1 and models for ANNs were developed in 1943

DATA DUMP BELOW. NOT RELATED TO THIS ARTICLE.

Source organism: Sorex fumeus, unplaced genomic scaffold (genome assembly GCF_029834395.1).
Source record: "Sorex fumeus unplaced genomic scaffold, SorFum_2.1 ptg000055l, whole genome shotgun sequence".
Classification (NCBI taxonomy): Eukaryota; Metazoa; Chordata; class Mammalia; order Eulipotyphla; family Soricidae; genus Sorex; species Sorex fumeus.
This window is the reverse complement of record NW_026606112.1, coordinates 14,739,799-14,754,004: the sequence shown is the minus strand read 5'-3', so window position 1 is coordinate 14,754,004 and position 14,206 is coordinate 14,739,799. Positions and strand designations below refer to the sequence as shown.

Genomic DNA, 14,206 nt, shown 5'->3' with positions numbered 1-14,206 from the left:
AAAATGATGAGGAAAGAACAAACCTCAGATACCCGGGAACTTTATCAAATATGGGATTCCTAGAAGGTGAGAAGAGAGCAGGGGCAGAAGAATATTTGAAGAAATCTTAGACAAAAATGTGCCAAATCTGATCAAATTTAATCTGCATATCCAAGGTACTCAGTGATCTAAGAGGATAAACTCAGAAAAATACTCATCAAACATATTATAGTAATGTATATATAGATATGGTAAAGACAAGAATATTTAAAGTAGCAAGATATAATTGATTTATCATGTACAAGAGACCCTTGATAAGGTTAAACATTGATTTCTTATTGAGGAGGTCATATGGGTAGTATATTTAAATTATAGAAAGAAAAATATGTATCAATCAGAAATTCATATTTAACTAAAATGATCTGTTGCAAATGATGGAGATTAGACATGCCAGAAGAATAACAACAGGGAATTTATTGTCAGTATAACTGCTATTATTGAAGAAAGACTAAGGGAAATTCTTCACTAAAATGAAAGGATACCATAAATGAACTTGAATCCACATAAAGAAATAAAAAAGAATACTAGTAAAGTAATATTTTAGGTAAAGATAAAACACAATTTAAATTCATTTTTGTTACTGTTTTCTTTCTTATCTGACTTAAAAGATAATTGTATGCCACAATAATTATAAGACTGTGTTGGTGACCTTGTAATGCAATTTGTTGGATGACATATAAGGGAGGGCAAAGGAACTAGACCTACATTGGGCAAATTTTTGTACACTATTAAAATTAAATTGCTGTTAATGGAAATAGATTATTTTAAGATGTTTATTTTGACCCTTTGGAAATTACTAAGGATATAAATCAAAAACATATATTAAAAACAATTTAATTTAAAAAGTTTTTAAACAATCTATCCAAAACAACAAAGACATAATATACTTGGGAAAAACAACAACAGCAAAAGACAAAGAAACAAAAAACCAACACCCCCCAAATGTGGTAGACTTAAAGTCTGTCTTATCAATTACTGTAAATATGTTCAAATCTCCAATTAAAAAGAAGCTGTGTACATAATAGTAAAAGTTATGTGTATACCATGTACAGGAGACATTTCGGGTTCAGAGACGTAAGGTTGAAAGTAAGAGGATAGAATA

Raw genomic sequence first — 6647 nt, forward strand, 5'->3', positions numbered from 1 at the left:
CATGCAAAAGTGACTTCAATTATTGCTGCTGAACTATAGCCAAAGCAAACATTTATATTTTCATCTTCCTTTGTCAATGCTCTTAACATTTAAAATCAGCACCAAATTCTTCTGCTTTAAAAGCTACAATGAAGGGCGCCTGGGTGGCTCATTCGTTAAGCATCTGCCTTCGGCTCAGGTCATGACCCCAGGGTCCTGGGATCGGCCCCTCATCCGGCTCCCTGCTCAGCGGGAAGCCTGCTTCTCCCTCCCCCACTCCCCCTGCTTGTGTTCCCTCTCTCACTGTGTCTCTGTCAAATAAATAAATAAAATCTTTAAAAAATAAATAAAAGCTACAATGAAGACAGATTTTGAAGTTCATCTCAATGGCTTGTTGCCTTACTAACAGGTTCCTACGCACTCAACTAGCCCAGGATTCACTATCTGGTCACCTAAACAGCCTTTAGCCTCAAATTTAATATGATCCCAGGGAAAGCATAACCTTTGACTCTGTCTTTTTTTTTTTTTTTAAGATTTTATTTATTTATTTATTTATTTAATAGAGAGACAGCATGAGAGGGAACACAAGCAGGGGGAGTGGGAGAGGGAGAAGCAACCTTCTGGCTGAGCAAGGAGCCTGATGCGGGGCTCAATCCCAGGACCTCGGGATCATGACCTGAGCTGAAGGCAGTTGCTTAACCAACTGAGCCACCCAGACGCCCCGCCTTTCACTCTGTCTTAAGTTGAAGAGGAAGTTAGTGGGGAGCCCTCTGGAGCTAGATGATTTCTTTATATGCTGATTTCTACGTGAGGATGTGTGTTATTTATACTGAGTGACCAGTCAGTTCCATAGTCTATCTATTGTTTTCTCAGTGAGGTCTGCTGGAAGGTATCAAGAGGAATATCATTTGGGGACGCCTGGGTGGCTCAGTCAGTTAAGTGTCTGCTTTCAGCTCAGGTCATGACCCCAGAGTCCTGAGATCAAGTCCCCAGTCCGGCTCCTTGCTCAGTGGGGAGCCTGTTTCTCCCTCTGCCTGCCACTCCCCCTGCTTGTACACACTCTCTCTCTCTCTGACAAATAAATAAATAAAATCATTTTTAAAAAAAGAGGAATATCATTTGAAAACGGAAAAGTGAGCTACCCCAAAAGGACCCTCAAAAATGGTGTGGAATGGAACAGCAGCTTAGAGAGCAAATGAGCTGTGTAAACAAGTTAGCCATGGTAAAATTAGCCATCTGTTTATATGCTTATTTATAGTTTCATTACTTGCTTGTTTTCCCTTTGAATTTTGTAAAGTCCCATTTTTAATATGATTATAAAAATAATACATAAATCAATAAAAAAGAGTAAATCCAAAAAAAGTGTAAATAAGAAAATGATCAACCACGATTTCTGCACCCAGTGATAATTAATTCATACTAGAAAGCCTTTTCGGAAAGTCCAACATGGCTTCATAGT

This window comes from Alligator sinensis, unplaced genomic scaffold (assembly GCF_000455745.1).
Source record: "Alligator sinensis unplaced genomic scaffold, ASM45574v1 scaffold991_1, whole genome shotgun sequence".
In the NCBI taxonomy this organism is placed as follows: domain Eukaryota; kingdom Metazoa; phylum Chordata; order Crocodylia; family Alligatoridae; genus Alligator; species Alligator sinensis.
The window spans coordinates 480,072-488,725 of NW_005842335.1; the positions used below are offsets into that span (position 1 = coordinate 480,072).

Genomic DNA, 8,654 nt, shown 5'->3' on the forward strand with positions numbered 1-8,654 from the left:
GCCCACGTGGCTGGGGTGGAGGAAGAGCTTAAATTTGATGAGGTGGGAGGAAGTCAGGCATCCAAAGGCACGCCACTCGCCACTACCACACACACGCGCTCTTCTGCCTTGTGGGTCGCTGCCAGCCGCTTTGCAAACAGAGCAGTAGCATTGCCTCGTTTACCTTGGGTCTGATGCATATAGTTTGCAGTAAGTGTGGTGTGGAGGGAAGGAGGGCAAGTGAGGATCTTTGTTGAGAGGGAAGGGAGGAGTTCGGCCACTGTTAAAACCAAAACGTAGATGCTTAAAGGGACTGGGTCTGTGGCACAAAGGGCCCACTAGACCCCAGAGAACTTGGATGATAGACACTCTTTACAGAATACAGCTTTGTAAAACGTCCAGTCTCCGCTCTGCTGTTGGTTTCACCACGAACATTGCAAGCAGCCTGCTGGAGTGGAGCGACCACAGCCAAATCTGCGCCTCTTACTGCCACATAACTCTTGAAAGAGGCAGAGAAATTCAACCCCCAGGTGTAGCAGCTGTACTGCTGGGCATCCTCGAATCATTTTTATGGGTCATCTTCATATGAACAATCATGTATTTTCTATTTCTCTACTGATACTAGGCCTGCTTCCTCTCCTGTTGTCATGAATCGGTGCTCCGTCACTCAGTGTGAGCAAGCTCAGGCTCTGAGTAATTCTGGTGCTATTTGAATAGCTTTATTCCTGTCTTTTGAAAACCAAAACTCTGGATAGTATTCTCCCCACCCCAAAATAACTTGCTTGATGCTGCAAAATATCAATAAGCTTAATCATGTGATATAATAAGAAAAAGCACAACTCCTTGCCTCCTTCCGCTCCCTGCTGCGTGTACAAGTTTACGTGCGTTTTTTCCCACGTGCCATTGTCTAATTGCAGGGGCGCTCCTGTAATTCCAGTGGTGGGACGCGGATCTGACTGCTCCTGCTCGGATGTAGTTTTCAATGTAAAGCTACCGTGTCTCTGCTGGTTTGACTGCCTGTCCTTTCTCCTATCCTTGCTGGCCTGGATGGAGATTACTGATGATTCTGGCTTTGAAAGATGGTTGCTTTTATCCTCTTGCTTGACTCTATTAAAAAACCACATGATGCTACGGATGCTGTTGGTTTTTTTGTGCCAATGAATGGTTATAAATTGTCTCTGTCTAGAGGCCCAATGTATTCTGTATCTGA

1 IntroductionThe idea of the Arti cial Neural Network (ANN) has been around since 1943 when the rstarti cial neuron was created by Warren McCulloch and Walter Pitts 9. The inspiration forANNs comes from our own brains, which consist of roughly 100 billion neurons. Each of theneurons work independently and are connected to several thousand of the neurons surroundingit. They receive continuous signals from each other, which are integrated or summed togetherin some way and if a certain threshold is reached they will re a signal in response 4. ANNsare built to mimic this exact structure where a large amount of independent processing unitsare combined to form a powerful tool that has the capability to learn.Conventional computers solve problems with algorithms by going through instructions and fol-lowing them step by step. That limits the problems that we are able to deal with to those thatwe already know how to solve. A signi cant reason for using ANNs is their ability to solveproblems that we don’t yet know the answer to, as well as being able to nd patterns and drawconclusions from complex and imprecise data 1.In recent years ANNs have experienced a resurgence due in part to the implementation ofnew training techniques and the availability of a ordable and powerful processors 2 as well asthe abundance of data from the internet. Today ANNs nd usage in wide-ranging elds likeGoogle’s search engine, Tesla’s self-driving cars or Microsoft’s Cortana.2 HistoryThe rst arti cial neuron and models for ANNs were developed in 1943 by Warren McCullochand Walter Pitts 9. Their research formed the foundation for ANN research. In 1949 DonaldO. Hebb developed an unsupervised learning method that became known as Hebbian learning5. Following this achievement the Perceptron by Frank Rosenblatt in 1958 attracted a lot ofattention as well. Due to a paper published by Marvin Minsky and Seymour Papert in 1969 thatstated the limitations of ANNs at the time 10 research stagnated and interest in ANNs was lost.Only when Paul Werbos created the backpropagation algorithm in 1975 did the interest pickup again. It solved the problem pointed out in Minsky’s and Papert’s paper and sped up thetraining of ANNs.3 Architecture of ANNsThere are various di erent architectures for ANNs, but they all follow the same principle. Anetwork consists of a set of neurons that have weighted connections to each other.3.1 A single neuronThe most fundamental part of an ANN is the neuron also called node. It takes inputs from asource (e.g. a speci c pixel value) or from other nodes and these inputs have weights attachedto them.By calculating the sum of the inputs in association with their assigned weights (also called trans-fer function) and passing that value through an activation function the node generates a value.If that value exceeds a certain threshold the node will generate an output. Figure 1 shows agraphical depiction of the mechanics of a neuron.1The threshold is a unique value to each node, that can be changed during a learning proce-dure. The activation function is used to receive a non-linear output from the neuron. There arethree activation functions that are used most frequently. The sigmoid function that turns theinput value to a value between 0 and 1. The tanh function that turns the input value to a valuebetween -1 and 1 and the ReLU function that replaces negative values with zero 6.Figure 1: Depiction of a single neuron. Source: https://commons.wikimedia.org/wiki/File:ArtificialNeuronModel_english.png3.2 Feedforward Neural NetworksIn a feedforward neural network (FNN) the neurons are grouped in layers. An input layer, nhidden layers and an output layer. The input layer take in information from the outside andthey only pass on the information to the hidden layers. The hidden layers are invisible to theoutside. They process the input they get from the input layer and pass them on to the outputlayer. The output layer presents the result to the outside world.Each neuron in a layer is only connected to neurons of the next layer in the direction of theoutput layer. Therefore information only moves forward and the layers do not form a cycle 6.3.2.1 Single-layer perceptronThe simplest form of a FNN is a single-layer perceptron (SLP). It consists of only one trainableweight layer and an input layer. There are no hidden layers. SLPs can only be used to learnlinearly separable patterns.3.2.2 Multilayer perceptronA multilayer perceptron (MLP) as shown in Figure 2 consists of an input layer, one ore morehidden layers and an output layer. MLPs are also knows as deep neural networks, because oftheir hidden layers. In MLPs each layer usually contains a bias node which always has an outputof 1 and is connected to each node of the following layer. It is used to provide every node witha trainable value. Unlike the SLP the MLP can learn non-linear functions. Learning algorithmslike backpropagation are used to train MLPs.2Figure 2: Multilayer perceptron with a hidden layer and a bias nodes.3.3 Recurrent Neural NetworksIn a reccurent neural network (RNN) neurons can inuence themselves in some way. RNNs donot always have speci cly de ned input or output neurons. We can di erentiate between directrecurrences, indirect recurrences and lateral reurrences.In networks with direct recurrences the neurons are connected to themselves and can there-fore strengthen or suppress themselves. Indirect recurrence networks allow connections to theinput layer, which means that neurons inuence themselves indirectly by refeeding their outputto the network. With lateral recurrence the neurons are connected within their own layer andthey usually suppress neighbouring neurons and strengthen themselves, so that only one neuronof a layer will re 6.3.4 Convolutional Neural NetworksConvolutional neural networks (CNN) are a form of deep FNNs or otherwise known as MLPs.Their development is what started this recent new interest in ANNs. When researchers wonmultiple contests with their usage between 2009 and 2012, like the ImageNet competiton 7,beating other algorithms by a signi cant margin companies started to implement them into theirsystems.Typical FNNs don’t care about any spatical structure. So in a 2D picture every pixel is treatedindependently without taking into account that some pixels are located in a neighbouring area.CNNs on the other hand use that information by learning local features. This reduces theamount of necessary pre-processing that is required signi cantly.A CNN consists of convolutional layers and pooling layers. Convolutional layers are the mainpart of CNNs they consist of a set of independent lters. They apply a convolution operationon the input they receive. The output of a set of lters is called a feature map. Any neuron ina convoultional layer only processes data of a small area unlike conventional FNNs where oneneuron is connected to every neuron in the next layer. Pooling layers reduce the size of the inputthey receive usually by taking the mean or the maximum value within each area 12.33.5 Hop eld Neural NetworksThe inspiration for the Hop eld neural network (HNN) were the particles in a magnetic eldwhere every particle would inuence the particles around it to the same degree. Therefore allneurons in HNNs inuence each other symmetrically.The HNN can be seen as a network with associative memory. Meaning that a HNN can betrained to memorize certain states and given an input will converge towards one of those states.The neurons in HNNs have binary outputs and the weights connecting two neurons are sym-metrical. Unlike recurrent networks neurons in HNNs have no connections to themselves.HNNs are usually trained with unsupervised training methods like Hebbian learning 6.4 LearningAs previously mentioned ANNs have the capability to learn and solve problems. This fact iswhat makes ANNs so interesting. But it is important to choose the right learning method forevery particular problem to achieve a satisfying result. There are several ways to train an ANNand those methods are further divided into three general approaches that are called learningparadigms.4.1 Supervised learningIn supervised learning the ANN receives sets of inputs together with the desired outputs.Through activation of the Network with an input the output can be compared with the cor-rect solutions and adjustments can be made to the weights. After completing the training thenetwork should be able to arrive at correct solutions for unknown, similar input patterns 6.4.1.1 Gradient descentThe gradient descent is the most basic learning algorithm. It is a supervised training methodthat is essentially an algorithm that minimizes a function. Starting at a initial value (weight)the algorithim nds the parameters that minimize the function by iteratively going from thestarting point in the negative direction of the function gradient.While the gradient descent algorithm can be used to solve a lot of problems it does have someshortcomings. Since functions are often complex the gradient descent can land on a local mini-mum and get stuck and there is no solution to this problem. We do not know if we have foundan optimal minimum so if the found minimum is acceptable the training is considered successful.Flat areas in the function mean that the gradient is small and that leads to very small stepsbeing taken by the algorithm which can slow down training. At the same time large gradientscan cause large steps that could lead to a good minimum being missed 4.4.1.2 BackpropagationBackpropagation of errors or backpropagation for short is based on the gradient descent learningalgorithm. Therefore all of the advantages and disadvantes of the gradient descent algorithmapply to backpropagation as well. The backpropagation algorithm was a considerable break-through for neural network research, as previous learning algorithms were slow and in partine ective.Backpropagation is learning from mistakes and works by initially selecting random weights.After that input is fed to the network and the output is compared to the desired output. Any4errors are passed back to the previous layer and the weights are adjusted accordingly. Thisprocess is repeated until the error is under an acceptable threshold 4.4.2 Unsupervised learningUnsupervised learning is the learning method that is closest to how real neural networks wouldlearn. The sets used for training consist only of input patterns and the network tries to ndsimilarities and patterns that aren’t previously labeled 6.4.2.1 Hebbian learningHebbian learning is an unsupervised learning method created by Donald O. Hebb 5. It is oftensummarized as “neurons wire together if they re together” 8 and often forms the basis forother learning methods.Hebbian learning is the simplest rule for adjusting weights between neurons. If two neuronsactivate together the weight increases and the connection becomes stronger, but if two neuronsactivate seperately the weight is reduced and the connection becomes weaker 6.4.3 Reinforcement learningIn reinforcement learning the network receives feedback, that is either negative or positive. Itis comparable to a reward and a punishment system. Unlike supervised learning there are notraining sets and the network interacts with an environment via an agent instead. This processis derived from cognitive science and psychology. The goal of reinforcement learning is to solvea problem like avoiding an obstacle. The network interacts with the environment and receivesa feedback on how well it is doing, but it does not get any guidance on how to actually solvethe problem. Therefore reinforcement learning is a trial and error method and it is a very slow.The training is considered done when the sum of the rewards is as how as possibe over a longperiod of time.A reinforcement learning system is comprised of three parts. A policy, a reward function anda value function. Additionally it can have a model of the environment. The policy determinesthe action that the agent will take in a certain situation. The reward function determines thereward the agent receives for an action it has taken. It does so by taking in a state and givingthe agent a reward based on the assessment of that state. If it is good it will return a highreward and a low reward or punishment otherwise. 6.4.4 Online and oine learningLearning can be split further into online and oine learning. In online learning adjustments willbe made according to the errors after every input. In oine learning the adjustments happenonly after a complete input set has been passed through and the errors have accumulated 6.5 Challenges for ANNs5.1 HardwareANNs require signi cant amounts of computational processing power as well as large amouuntsof memory and storage. This has been an immense problem since the the concept was rstthought of and it was one of the key points in Minsky’s and Papert’s paper 10. But due toconstantly improving hardware and the introduction of GPU usage for ANNs training timeshave been cut down signi cantly 2.56 Applications of ANNsANNs are often used for prediction and forecasting due to their ability to analyze large amountsof data. Some examples of this would be sales forecasting, medical diagnosis, nancial marketpredictions and risk management. They are also used for pattern recognition 11 and sequencerecognition.6.1 ANNs in AstronomyVery recently NASA in cooperation with Google announced the discovery of another planetorbiting the star Kepler-90. This was done with the help of deep learning and CNNs thathelped them sift through the enourmous amounts of data that they have collected so far 12.6.2 ANNs in GamesANNs have been used to automate game playing. The most prominent example is Google DeepMind’s AlphaGo that uses deep neural networks and has fairly recently been used to beat theworld Go champion.6.3 ANNs in MedicineANNs are currently widely researched in various areas in medicine e.g. radiology, urology,cardiology, oncology etc. They have been used to detect di erent forms of cancer like breastcancer and lung cancer and often achieve accuracy of over ninety percent 3.7 ConclusionANNs are an old concept but they have always been relevant and now they are more importantthan they have ever been. Their ability to learn and solve tasks that we don’t have a solutionto makes them incredibly useful and is the reason why they are used in a very wide range of elds.There are several di erent types of networks and learning methods that have to be chosencarefully, to be the best pick for each speci c problem, but if done correctly they become a verypowerful problem solving tool. There are still limitations to what an ANN can do but withconstantly improving computational processing power and great interest from researchers thepotential of ANNs seems nearly limitless.